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In-depth reviews

Toyota GR Supra review - interior and tech

A Toyota recipe with BMW ingredients. The outcome is a comfortable, well-judged environment, but small windows and dark trim leave it a bit gloomy

Evo rating
Price
from £54,340
  • Agile chassis and polished powertrains
  • Lacks feel, feedback and bite; best class rivals are more capable

Stepping into the Supra undoubtedly feels special. The seating position is low-slung, with a dramatic view out through the pillar-box windscreen and over its long, curvaceous bonnet. It feels like you’re sitting over the rear axle, too, which is always an interesting attribute, while quality levels feel high.

It doesn’t half feel gloomy though. If the Supra is a Japanese car with German underpinnings, built in Austria, its interior design is equally confused, with a combination of shapes and elements that look sort of familiar, but with a definite Japanese overtone. Models built from 2022 onwards have been made available with a new beige colour theme, but overall the design is smart, straight-laced, and if anything a little dull, and too keen on the ‘stitching in plastic’ habit BMW and Toyota are guilty of falling into.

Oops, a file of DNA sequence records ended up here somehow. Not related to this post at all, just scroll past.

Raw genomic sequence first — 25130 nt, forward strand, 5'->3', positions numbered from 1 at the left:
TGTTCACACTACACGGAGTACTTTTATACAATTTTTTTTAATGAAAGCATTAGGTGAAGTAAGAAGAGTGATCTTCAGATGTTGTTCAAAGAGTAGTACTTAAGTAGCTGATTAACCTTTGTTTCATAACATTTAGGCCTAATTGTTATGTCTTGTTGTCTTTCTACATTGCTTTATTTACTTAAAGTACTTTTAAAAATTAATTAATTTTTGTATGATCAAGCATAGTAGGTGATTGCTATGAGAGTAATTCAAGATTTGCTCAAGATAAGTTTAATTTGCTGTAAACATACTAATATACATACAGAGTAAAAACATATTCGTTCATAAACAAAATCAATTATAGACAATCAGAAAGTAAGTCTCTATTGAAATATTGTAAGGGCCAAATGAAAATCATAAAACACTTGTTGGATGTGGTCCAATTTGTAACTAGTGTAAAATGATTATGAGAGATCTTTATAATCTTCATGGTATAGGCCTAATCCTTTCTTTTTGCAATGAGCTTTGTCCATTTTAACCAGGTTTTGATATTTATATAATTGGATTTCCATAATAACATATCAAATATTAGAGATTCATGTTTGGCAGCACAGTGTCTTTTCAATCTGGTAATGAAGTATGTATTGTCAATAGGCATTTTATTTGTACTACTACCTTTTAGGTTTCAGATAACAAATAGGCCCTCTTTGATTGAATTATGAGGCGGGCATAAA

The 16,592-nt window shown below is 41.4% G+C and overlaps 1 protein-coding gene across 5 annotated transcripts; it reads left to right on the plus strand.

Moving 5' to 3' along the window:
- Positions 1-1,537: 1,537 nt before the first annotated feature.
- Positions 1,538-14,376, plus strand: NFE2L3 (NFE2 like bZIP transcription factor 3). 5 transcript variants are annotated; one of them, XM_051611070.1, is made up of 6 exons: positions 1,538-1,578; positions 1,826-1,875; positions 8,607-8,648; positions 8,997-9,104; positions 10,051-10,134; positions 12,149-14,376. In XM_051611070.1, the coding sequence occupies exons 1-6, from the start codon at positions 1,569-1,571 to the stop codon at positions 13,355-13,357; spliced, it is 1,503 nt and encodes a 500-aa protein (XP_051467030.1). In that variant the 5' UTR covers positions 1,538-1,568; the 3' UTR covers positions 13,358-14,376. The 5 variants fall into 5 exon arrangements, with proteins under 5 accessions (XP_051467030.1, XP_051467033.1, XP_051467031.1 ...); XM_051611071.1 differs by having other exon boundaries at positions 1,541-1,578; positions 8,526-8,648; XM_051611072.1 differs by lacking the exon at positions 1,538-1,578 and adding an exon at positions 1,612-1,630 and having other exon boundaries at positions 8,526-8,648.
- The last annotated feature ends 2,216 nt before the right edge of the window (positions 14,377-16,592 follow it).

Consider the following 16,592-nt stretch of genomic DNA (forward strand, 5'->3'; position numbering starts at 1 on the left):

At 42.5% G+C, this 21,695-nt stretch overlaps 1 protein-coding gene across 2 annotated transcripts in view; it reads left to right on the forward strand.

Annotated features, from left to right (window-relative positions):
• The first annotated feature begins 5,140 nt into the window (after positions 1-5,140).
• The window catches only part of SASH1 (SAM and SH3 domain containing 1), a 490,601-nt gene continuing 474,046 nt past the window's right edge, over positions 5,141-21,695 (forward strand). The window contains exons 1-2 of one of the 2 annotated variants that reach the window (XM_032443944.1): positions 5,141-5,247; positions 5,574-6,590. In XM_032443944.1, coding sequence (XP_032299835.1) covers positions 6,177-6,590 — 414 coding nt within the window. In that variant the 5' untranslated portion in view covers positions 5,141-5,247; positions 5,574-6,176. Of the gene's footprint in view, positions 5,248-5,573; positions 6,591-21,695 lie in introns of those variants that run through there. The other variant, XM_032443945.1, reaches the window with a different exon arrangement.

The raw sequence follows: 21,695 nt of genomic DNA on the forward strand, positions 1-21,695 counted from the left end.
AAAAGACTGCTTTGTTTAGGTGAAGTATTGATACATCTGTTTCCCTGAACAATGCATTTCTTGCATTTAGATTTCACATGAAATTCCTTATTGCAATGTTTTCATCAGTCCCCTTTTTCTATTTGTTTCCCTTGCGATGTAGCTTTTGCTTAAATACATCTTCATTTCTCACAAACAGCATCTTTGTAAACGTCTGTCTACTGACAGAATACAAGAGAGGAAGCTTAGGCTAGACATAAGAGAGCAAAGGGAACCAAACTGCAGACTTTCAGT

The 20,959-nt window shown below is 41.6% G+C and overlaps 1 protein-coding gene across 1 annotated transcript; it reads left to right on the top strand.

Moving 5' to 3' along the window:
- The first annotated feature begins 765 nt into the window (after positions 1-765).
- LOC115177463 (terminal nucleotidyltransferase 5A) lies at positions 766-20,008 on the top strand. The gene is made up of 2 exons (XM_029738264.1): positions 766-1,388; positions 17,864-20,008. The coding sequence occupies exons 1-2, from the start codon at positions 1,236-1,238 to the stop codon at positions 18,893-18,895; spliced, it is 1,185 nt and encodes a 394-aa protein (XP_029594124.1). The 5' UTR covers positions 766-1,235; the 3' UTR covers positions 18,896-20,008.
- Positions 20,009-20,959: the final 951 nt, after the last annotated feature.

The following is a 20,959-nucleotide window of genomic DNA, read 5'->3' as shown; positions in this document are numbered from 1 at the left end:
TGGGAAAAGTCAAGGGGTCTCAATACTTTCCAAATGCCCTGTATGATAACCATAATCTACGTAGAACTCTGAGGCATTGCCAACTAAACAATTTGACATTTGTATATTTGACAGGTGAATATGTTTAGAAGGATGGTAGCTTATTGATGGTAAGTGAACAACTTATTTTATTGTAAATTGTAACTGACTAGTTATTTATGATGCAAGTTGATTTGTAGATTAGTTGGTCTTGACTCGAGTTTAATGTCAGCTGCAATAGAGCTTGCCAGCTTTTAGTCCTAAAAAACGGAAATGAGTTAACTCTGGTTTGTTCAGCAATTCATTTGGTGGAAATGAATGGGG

It’s not long before you start playing ‘spot the BMW bits’, either. The steering wheel is based on one of BMW’s older designs, but comes with a new (and overly large) steering boss and a thinner rim. The gear selector has the same BMW base with a new casing, and the minor switchgear and central infotainment screen are straight out of the parts bin, too. Still, the manual gearbox option won't be familiar to Z4 owners. Toyota redesigned the Supra's centre console to accommodate the new shift leaver, which gives the cabin a slightly more bespoke touch.

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The overall shape of the dashboard is pleasing enough, and the instrument cluster is more unique. We’ve found its tachometer needle a little difficult to see, but otherwise it’s all clear enough. The seats are great, too, both supportive (particularly in the standard car with grippy Alcantara) and comfortable.

There’s very little to complain about here in terms of tech or interfaces. The iDrive-style controller is effective, the shortcut buttons useful, and the menus easy to navigate. For that matter, the physical controls for the heating and ventilation are similarly useful.

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